"Both of these effects increase the risk of the fasteners sparking during a lightning strike, which could be disastrous if it happened near the wings that hold the fuel tanks," said Raskind. "Various strategies have been developed to avoid these issues, including tight-fitting sleeves to deal with the machine-induced micro texture, and dielectric patches to prevent arcing from the fasteners during a lightning strike."
The issues related to lightning strike protection in composite structures have been pretty well handled, said Hempstead. Fasteners for components made of carbon composites must be bonded to a conductive material that can dissipate the charge. A lot of work is going into how to do this for permanent fasteners in more cost-efficient and weight-efficient ways.
Alcoa Fastening Systems has done extensive research to understand how a joint behaves differently with composites versus metallics, said Gurrola. The load distribution on a fastener in a composite versus a metallic joint is very different. The company has designed its newer fasteners to accommodate this difference, and to be optimized for the different behavior of the joint. In addition, since composites aren't set up well to harmlessly dissipate energy from lightning strikes over the surface of the aircraft, fasteners are being designed to do that job.
For example, Alcoa's Flite-Tite pin fastening system provides electrical contact with the structure so electricity can flow better from the composite. Another is the Eddie-Bolt, which installs in a more compatible way because it doesn't have prevailing torque. "Prevailing torque is a characteristic of most threaded fasteners that makes the whole thing want to turn as you torque the nut," said Gurrola. The FC43 is a high-strength structural panel fastener that's compatible with composite or metallic structures. For joining aluminum with composite, the Extended Performance Lockbolt fastening system has a titanium collar.
Alcoa is working on new fastener materials, such as higher-strength titanium alloys. The typical titanium alloy in aerospace fasteners is Ti6Al4V, with an ultimate shear strength of 95ksi. "For most applications, that strength works just fine," said Gurrola. "But as you get into larger diameter fasteners with some areas that need higher strength, we've been looking at 108ksi or higher." Alcoa is also investigating lower-cost alternatives to titanium, and higher-strength aluminum-lithium alloys. Those alloys have two benefits over conventional materials. They can directly replace some standard aluminum alloy fasteners and increase strength, or because of their higher strength, they can replace some steel alloy fasteners.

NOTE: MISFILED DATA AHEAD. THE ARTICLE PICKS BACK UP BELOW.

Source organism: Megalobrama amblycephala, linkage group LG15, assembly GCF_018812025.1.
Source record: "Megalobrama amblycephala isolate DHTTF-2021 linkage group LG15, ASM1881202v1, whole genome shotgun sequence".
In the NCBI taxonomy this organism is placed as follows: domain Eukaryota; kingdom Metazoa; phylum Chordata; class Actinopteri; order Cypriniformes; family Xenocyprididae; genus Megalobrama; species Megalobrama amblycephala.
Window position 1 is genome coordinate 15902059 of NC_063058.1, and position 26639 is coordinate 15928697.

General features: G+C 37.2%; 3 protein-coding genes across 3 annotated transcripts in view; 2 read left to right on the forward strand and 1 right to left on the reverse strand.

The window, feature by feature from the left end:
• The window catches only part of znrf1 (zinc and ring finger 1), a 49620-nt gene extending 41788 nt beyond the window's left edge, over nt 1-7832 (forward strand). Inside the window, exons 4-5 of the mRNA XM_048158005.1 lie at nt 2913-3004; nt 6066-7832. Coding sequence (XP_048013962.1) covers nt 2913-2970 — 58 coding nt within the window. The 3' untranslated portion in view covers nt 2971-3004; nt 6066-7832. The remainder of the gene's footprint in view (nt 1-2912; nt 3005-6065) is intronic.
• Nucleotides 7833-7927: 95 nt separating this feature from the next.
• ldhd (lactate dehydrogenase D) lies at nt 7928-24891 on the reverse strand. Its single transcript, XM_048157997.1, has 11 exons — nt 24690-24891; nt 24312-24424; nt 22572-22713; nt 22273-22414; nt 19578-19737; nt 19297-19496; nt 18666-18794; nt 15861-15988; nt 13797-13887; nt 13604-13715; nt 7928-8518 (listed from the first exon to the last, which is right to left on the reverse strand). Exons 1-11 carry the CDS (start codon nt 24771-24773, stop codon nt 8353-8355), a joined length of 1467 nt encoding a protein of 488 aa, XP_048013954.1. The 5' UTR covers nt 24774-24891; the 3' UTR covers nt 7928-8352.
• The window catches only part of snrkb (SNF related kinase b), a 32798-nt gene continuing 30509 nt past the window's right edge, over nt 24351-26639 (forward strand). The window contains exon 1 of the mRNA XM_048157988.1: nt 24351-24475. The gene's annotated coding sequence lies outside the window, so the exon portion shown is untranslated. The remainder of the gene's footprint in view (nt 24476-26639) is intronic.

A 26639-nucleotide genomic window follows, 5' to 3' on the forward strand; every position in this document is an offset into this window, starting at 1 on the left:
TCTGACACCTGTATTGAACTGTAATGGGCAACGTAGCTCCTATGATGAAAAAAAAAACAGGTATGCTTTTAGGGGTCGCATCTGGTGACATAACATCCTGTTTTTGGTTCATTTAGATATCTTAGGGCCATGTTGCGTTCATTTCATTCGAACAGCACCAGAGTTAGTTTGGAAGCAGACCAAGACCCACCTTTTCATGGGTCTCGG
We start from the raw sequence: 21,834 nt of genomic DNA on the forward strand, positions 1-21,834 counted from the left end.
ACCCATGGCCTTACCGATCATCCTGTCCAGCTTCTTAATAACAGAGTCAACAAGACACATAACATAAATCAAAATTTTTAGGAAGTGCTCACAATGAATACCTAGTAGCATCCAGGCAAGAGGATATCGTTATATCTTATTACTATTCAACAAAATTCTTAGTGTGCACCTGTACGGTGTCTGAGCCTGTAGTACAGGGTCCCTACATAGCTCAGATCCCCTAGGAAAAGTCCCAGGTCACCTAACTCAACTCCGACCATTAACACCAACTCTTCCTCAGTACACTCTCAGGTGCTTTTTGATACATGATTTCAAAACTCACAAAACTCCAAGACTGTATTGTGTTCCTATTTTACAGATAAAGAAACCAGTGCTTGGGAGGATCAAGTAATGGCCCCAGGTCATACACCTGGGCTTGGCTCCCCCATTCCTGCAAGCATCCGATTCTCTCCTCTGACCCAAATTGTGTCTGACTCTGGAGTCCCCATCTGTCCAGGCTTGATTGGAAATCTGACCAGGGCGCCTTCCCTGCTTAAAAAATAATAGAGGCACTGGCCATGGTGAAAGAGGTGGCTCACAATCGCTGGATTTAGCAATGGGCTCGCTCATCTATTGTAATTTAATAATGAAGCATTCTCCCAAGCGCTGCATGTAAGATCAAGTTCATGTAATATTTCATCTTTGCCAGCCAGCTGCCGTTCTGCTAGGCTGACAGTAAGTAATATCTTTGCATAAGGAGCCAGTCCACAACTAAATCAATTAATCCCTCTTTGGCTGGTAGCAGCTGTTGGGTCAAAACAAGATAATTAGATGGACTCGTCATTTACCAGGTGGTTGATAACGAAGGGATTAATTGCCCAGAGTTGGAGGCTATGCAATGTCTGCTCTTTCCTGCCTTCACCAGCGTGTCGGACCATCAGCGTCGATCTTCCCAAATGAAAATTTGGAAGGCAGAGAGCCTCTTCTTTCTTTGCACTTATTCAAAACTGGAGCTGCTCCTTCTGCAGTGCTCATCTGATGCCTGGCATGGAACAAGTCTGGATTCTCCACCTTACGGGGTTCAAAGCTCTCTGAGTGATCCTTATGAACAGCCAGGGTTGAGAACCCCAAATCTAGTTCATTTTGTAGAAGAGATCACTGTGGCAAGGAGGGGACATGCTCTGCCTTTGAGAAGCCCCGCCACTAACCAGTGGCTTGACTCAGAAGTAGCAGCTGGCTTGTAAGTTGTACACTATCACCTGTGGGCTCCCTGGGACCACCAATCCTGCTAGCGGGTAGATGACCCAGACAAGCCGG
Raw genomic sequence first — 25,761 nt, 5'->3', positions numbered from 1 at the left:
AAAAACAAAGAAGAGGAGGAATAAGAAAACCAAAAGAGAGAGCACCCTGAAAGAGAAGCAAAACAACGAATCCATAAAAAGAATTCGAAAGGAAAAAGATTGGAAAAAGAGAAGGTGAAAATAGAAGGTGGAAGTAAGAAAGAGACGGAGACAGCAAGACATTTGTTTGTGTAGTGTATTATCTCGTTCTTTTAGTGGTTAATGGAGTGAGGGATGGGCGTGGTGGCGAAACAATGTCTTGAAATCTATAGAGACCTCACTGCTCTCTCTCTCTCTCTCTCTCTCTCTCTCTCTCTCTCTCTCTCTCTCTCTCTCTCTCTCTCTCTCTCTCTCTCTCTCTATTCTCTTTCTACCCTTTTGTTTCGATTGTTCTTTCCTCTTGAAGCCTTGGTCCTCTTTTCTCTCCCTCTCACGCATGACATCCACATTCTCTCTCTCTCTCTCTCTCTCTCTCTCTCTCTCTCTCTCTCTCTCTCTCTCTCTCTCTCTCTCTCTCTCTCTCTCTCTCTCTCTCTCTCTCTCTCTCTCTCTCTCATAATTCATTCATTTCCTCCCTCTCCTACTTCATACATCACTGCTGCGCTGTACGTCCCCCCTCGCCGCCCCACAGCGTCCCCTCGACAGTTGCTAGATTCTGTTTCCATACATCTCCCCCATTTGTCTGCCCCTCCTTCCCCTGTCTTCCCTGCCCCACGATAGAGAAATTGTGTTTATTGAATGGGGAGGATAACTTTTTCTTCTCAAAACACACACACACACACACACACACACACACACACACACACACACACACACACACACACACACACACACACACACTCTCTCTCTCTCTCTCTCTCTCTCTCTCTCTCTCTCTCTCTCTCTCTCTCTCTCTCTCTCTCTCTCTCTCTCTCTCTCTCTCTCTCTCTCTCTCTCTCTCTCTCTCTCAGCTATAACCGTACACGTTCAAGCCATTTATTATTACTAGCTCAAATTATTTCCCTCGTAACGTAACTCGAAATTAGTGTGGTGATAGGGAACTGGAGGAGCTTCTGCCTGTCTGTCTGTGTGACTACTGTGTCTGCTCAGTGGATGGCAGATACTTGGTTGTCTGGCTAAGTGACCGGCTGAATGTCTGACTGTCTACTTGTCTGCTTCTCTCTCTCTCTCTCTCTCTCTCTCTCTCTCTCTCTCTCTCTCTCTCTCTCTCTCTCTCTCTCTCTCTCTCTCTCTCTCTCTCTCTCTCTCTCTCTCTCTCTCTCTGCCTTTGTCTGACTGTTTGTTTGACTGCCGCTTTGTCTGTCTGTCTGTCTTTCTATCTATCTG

The shift toward increased use of composite materials means fewer fasteners will be needed per airplane, although inflationary pressures will be greater for aerospace fasteners than for fasteners used in other applications, said Raskind. "The relatively small number of suppliers making fasteners for use with composite materials, the more heterogeneous nature of these products, and the lack of effective substitutes means that price competition for these fasteners will be less intense."
Also because composites require fewer fasteners, the shift toward increased composite use by airplane manufacturers means that fastener suppliers will sell fewer units. The Freedonia Group predicts that lower sales volume may also reduce the economic viability of large R&D projects for these products.